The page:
What according to you should be done to spread awareness among people about HIV and AIDS?

There are two ways through which we can spread awareness about HIV. Firstly, we can support the people diagnosed with HIV and ensure that they live a normal public life. There are 42 million people in the world who are living with HIV and India ranks third with most number of AIDS and HIV patients. If we can talk to them and help them feel normal about their problem, we can prevent the spread of HIV.

You run a fun and informative video series ‘HF Scooter Cam’ on YouTube. Tell us something about it.

Scooter Cam is a fun project wherein we ask common people the usual questions that arrive in our minds when we think of HIV. As part of the ‘Scooter Cam’ series, we, in the past, have asked Nagpurians questions like – Can a mosquito bite cause HIV? The idea is to break the ice by making everybody relaxed and then talk about HIV. I started it to prevent HIV being perceived as so scary.

Also, I feel, being a foreigner, talking to people here about HIV is a bit easy for me as people readily accept the things I say. If I may have been an Indian affected with HIV, I might have got pushed away by the people. My identity as a foreigner changes the way people think of people living with HIV. As a foreigner, I think, a foreigner gets more attention from people in India, which I find very interesting.

There are several countries that put a ban on HIV and even deport citizens infected with HIV…

In a developed country like America, people with HIV could not freely move around cities till 2009. But President Obama then lifted the ban, which was enacted in 1987. People forget that even America was one of those countries with a ban on people with HIV traveling to their country. Even I was stopped from entering some countries, while traveling.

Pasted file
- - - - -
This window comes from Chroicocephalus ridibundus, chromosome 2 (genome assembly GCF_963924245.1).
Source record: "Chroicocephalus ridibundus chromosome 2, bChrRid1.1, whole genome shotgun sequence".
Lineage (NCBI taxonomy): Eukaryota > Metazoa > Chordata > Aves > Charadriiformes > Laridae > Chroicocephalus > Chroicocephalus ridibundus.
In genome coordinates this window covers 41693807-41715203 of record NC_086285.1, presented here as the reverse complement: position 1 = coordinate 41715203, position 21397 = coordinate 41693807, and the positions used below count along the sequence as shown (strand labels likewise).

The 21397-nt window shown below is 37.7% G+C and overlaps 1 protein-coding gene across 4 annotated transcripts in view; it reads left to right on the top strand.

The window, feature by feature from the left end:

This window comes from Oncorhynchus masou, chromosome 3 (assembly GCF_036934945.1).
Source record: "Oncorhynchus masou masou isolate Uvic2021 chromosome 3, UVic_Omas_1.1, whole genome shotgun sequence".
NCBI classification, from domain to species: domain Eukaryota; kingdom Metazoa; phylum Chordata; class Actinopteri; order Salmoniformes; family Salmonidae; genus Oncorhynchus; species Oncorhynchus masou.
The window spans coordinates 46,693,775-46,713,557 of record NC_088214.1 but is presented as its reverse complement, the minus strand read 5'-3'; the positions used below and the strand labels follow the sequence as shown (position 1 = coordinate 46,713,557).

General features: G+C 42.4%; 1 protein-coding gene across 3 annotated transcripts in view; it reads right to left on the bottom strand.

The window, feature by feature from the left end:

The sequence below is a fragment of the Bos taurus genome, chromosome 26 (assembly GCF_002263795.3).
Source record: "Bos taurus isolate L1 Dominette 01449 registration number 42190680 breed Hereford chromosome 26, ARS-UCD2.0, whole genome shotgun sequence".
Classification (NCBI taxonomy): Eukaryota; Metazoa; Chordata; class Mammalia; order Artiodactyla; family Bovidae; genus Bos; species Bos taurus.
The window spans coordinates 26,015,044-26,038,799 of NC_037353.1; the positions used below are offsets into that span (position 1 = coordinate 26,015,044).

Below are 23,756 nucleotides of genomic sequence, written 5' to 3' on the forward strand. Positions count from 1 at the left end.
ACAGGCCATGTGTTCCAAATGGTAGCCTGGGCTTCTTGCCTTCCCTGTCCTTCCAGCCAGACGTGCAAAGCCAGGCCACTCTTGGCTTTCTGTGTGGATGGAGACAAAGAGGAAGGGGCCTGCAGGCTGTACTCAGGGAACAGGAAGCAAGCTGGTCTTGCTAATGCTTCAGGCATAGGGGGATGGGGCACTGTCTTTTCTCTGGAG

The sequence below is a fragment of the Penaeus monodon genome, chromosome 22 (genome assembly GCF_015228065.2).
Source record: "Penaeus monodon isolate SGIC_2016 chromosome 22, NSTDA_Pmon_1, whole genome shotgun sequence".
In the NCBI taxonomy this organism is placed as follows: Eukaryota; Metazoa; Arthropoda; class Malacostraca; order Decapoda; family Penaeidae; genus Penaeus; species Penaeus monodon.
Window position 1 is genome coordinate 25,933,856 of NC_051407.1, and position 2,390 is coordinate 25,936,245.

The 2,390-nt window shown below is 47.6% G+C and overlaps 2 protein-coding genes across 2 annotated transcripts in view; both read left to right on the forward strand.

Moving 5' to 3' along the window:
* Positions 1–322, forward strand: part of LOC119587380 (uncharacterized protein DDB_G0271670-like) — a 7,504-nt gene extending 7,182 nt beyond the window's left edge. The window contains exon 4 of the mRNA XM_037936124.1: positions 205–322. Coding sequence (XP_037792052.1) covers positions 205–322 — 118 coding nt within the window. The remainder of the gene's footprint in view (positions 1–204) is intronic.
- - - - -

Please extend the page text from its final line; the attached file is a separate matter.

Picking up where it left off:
Having said that, I think, things are changing now. But some misconceptions and laws are still there, which keep reminding me that that the country I belong from also bans people diagnosed with HIV. It’s of course not right but I think fighting with it in a positive manner matters more. Instead of wars, fighting, screaming or hurting people, my way of reforming the world is through creating more units of ‘House of Hope’ and foundations to support people with  HIV.

What changes have you brought through Hughes foundation? How do you manage to get funds for the same?

The biggest change that Hughes Foundation has brought is that it has been successful in creating a positive influence among people whether they are living in India, South Africa or America. I think the biggest change that can be brought whether you are living with HIV or not is that everybody can learn something with the help of the bad things, which have happened taken place in their lives. We all go through hard times but if someone can get inspired through my story or the children at House of Hope, it would be great.

The funds we get for Hughes Foundation or House of Hope are 100% from the donations. There is no government or business funding. Our way of communicating with people is through social media.

For the future, we plan to create many more units of House of Hope. We are already in the process of creating the 2nd House of Hope. Our focus will be on kids who have abandoned because they suffer from HIV and on adults, who are struggling to find a job.

You have lived with HIV for 14 years now. How did HIV change your perspective towards life?

When I was diagnosed with HIV, it gave me a sense of purpose in life. It gave me the strength to do something different rather than being buried with negative questions in my head. My message to everybody would be to take something bad in life and turn it into good by creating a purpose out of it.